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Rebellion Record: a Diary of American Events: Documents and Narratives, Volume 7. (ed. Frank Moore) 37 1 Browse Search
Southern Historical Society Papers, Volume 36. (ed. Reverend J. William Jones) 14 0 Browse Search
George Bancroft, History of the United States from the Discovery of the American Continent, Vol. 6, 10th edition. 2 0 Browse Search
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t them, save by dismounted cavalry as skirmishers against skirmishers. They were very profuse of their shells and canister, however, and opened whenever any of our cavalry approached near enough. Many of our men were wounded by canister-shot, a thing almost heretofore unknown in cavalry fighting. At one time, on the left of General Ames's brigade, the rebel cavalry skirmishers had advanced and concealed themselves in some bushes, where they were annoying a body of the Ninth New-York. Major Martin, of that regiment, was finally ordered to take a squadron and drive them out. This he most gallantly did, though it was right in the teeth of the enemy's artillery, and he was met by a perfect storm of canister. He captured fifty prisoners, but owing to the severity of the enemy's fire, could bring but a portion of them away. The gallant Major was himself wounded in the shoulder. About one o'clock Buford again began to press the enemy, and this time he showed evident signs of uneasin
Rebellion Record: a Diary of American Events: Documents and Narratives, Volume 7. (ed. Frank Moore), Casualties in the First New-Jersey cavalry. (search)
of the railroad, having forced the troops occupying the ground to retire. Captain Martin's two guns, with the First brigade, were ordered forward, and took a positition of our own artillery. The enemy dashed upon this battery, commanded by Capt. Martin, with great fury, and killed and wounded nine of the men at the guns with th if time permitted. One of the most remarkable, perhaps, was a dash made by Major Martin, of the Ninth New-York cavalry, in Gen. Buford's command. In front of theire, the line of skirmishers extending from one point of woods' to the other. Major Martin was ordered to sweep in this line of skirmishers. He did so by making one o by Capt. Hanley, to clear one point of the woods of the enemy's carbineers, Major Martin, with three companies, dashed across the open space, in rear of the skirmishe spot was covered by artillery and the carbines of an immense rebel force. Major Martin had two men killed and several wounded. He escaped with a severe flesh-woun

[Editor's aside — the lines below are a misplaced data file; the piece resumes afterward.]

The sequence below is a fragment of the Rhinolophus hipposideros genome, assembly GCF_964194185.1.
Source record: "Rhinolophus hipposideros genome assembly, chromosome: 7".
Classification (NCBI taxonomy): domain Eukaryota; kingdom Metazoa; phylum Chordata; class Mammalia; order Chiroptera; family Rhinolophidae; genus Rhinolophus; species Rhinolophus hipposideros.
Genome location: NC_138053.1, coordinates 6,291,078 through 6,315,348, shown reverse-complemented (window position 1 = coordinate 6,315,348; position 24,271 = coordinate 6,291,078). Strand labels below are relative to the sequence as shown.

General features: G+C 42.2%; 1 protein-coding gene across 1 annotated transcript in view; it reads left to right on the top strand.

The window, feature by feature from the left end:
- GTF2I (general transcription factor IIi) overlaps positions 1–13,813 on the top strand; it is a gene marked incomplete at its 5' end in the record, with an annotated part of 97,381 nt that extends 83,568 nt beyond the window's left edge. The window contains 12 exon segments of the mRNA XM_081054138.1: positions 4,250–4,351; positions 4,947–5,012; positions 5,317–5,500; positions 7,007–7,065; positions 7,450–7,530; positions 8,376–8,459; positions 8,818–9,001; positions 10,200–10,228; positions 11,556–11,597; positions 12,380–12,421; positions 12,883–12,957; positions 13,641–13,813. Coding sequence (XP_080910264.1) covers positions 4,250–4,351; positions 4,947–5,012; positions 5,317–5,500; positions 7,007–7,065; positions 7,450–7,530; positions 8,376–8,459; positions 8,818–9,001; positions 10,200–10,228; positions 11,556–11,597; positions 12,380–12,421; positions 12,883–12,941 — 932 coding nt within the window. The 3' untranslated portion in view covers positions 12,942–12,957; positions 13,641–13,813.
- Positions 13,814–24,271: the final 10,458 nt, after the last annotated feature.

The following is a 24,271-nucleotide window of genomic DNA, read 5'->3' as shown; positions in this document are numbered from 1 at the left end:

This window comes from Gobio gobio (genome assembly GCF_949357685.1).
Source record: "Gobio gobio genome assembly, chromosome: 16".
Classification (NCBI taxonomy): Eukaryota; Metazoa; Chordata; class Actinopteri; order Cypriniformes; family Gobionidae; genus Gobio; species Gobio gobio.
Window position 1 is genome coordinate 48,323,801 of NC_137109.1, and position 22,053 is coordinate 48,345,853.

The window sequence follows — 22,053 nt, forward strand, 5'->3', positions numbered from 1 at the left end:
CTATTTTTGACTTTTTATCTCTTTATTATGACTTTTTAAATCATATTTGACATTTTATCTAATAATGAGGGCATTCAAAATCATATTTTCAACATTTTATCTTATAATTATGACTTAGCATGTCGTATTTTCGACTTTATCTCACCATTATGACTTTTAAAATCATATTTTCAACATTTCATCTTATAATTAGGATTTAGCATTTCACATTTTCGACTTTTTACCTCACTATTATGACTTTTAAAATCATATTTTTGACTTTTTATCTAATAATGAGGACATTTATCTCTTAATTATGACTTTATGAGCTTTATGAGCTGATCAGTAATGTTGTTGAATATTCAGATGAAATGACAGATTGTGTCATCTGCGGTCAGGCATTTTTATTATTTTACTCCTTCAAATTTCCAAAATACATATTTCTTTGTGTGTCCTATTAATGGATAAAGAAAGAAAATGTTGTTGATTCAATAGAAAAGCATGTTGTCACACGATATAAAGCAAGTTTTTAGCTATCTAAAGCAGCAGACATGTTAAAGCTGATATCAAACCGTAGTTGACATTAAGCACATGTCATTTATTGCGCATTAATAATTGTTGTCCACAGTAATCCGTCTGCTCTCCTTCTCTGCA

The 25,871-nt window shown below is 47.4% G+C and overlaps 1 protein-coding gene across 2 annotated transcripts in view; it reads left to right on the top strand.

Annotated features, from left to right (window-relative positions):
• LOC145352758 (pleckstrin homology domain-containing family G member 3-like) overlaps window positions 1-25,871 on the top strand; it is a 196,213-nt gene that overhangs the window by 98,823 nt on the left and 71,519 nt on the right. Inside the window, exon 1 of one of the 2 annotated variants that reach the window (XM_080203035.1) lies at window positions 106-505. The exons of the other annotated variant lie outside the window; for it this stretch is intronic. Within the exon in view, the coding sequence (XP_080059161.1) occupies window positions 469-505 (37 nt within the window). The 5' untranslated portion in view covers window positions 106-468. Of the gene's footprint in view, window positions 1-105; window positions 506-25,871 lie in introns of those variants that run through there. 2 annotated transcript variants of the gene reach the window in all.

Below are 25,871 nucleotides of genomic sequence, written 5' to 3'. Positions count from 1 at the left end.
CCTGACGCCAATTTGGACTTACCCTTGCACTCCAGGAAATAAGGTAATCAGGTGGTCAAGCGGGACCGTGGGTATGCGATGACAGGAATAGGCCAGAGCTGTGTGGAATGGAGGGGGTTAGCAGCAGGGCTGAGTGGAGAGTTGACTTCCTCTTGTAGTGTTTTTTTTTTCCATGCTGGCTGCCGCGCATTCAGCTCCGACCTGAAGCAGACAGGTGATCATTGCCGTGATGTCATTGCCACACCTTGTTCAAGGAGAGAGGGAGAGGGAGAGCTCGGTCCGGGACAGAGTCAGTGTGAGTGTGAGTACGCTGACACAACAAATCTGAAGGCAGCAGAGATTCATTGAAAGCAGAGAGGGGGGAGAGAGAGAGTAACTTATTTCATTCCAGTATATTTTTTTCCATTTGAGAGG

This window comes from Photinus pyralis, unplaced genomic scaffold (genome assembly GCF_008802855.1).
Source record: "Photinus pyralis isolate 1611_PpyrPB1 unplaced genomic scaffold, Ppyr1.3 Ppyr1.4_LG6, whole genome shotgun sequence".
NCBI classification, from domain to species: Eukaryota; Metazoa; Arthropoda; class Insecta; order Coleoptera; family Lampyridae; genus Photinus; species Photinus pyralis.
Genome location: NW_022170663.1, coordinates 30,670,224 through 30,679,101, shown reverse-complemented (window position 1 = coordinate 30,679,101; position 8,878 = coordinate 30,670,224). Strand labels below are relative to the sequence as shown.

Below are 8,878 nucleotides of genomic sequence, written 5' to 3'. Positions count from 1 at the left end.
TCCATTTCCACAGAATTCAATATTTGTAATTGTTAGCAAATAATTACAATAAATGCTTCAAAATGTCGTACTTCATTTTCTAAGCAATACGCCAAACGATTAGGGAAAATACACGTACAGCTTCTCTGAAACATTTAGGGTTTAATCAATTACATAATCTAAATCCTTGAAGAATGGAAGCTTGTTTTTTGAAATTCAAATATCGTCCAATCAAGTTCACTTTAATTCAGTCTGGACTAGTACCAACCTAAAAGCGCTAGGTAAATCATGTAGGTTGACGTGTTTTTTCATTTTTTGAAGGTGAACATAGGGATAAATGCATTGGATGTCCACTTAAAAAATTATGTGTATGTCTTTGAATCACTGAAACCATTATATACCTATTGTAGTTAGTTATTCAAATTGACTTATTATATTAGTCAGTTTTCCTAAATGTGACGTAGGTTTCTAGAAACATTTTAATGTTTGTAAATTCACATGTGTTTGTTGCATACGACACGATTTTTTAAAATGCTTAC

; Fifth regiment Md. V. I., Capt. Holton; battery D, First Virginia artillery, Capt. Carlin; company K, First Virginia cavalry, Lieut. Dawson; companies D and E, Third Virginia cavalry, Capt. White. The composition of the Third brigade, Colonel McReynolds commanding, is above given. The heavy guns of the principal fort, consisting of four twenty-pound Parrotts and two twenty-four-pound howitzers, were served by a company of the Fourteenth Massachusetts heavy artillery, commanded by Captain Martin. The command numbered, according to Friday morning's return, six thousand nine hundred men. On Saturday morning, at a few minutes before eight o'clock, my cavalry patrols on the Front Royal road reported that the enemy was approaching in force. Deeming it advisable that under the circumstances the whole command should be united at Winchester, I gave Colonel McReynolds the concerted signal above stated. I immediately sent forward on the Front Royal and Strasburgh roads forces to ob